IRTS C/O David O'Connor
The Wild Atlantic Way (Irish Sl an Atlantaigh Fhiin) is a tourism route on the west coast of Ireland that runs for 2,500km (1553 miles) passing through nine Counties and three provinces. Stretching from County Donegal in the North to County Cork in the south and running through Leitrim, Sligo, Mayo, Galway. Clare, Limerick and Kerry - all on the rugged west coast of Ireland overlooking the Atlantic Ocean.
The Special Event finished on 31/12/2017 and the call is no longer on air. Thanks to all those who participated. All calls with EI55WAW have now been uploaded to LOTW.
QSL requests via Clublog or the Buro. Requests for a Direct QSL should be made via Clublog or direct to EI6AL enclosing $2, 2 via paypal to email@example.com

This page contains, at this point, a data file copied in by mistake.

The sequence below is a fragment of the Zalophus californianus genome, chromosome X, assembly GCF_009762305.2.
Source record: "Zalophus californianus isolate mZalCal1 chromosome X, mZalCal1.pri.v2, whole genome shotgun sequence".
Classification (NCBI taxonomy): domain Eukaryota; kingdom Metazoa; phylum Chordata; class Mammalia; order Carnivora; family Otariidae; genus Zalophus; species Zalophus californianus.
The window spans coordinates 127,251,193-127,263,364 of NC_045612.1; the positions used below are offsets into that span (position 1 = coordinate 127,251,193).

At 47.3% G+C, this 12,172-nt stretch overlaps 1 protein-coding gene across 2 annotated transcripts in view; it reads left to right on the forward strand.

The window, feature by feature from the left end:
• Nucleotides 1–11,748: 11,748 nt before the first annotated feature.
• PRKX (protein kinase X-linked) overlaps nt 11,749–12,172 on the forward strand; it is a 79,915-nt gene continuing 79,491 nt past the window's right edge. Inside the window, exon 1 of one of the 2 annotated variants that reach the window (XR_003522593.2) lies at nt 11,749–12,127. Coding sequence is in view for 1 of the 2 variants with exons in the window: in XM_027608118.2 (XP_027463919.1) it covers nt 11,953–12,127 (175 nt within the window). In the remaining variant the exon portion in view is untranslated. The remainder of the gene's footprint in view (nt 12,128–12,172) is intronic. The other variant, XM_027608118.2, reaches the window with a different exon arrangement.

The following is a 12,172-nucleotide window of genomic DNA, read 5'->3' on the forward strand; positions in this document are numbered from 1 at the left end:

A Certificate will be made available for download to any station that works all nine calls, any band any mode. Sample below. Apply by email to QSL manager EI6AL giving name, call and mode (Mixed/CW/SSB/Digital). A certificate can be sent by post - send 5 ($5) to cover postage either direct to EI6AL or via Paypal to firstname.lastname@example.org
The call EI55WAW is associated with County Galway, bordered to the north by Co Mayo and to the south by Co Clare. Located near Clifden in Co Galway is Derrygimlagh blanket bog - a significant stop on the Wild Atlantic Way. This is where Marconi set up the first permanent Trans-Atlantic Radio Station. Commercial signalling commenced between Clifden and Glace Bay in Canada in October 1907. At its peak several hundred people worked there and its remnants can still be seen. In 1919 Derrygimlagh Bog was again in the news when Captain John Alcock (pilot) and Lieutenant Arthur Whitten Brown (navigator) crash-landed their Vickers-Vimy biplane behind the Marconi Station at Derrygimlagh.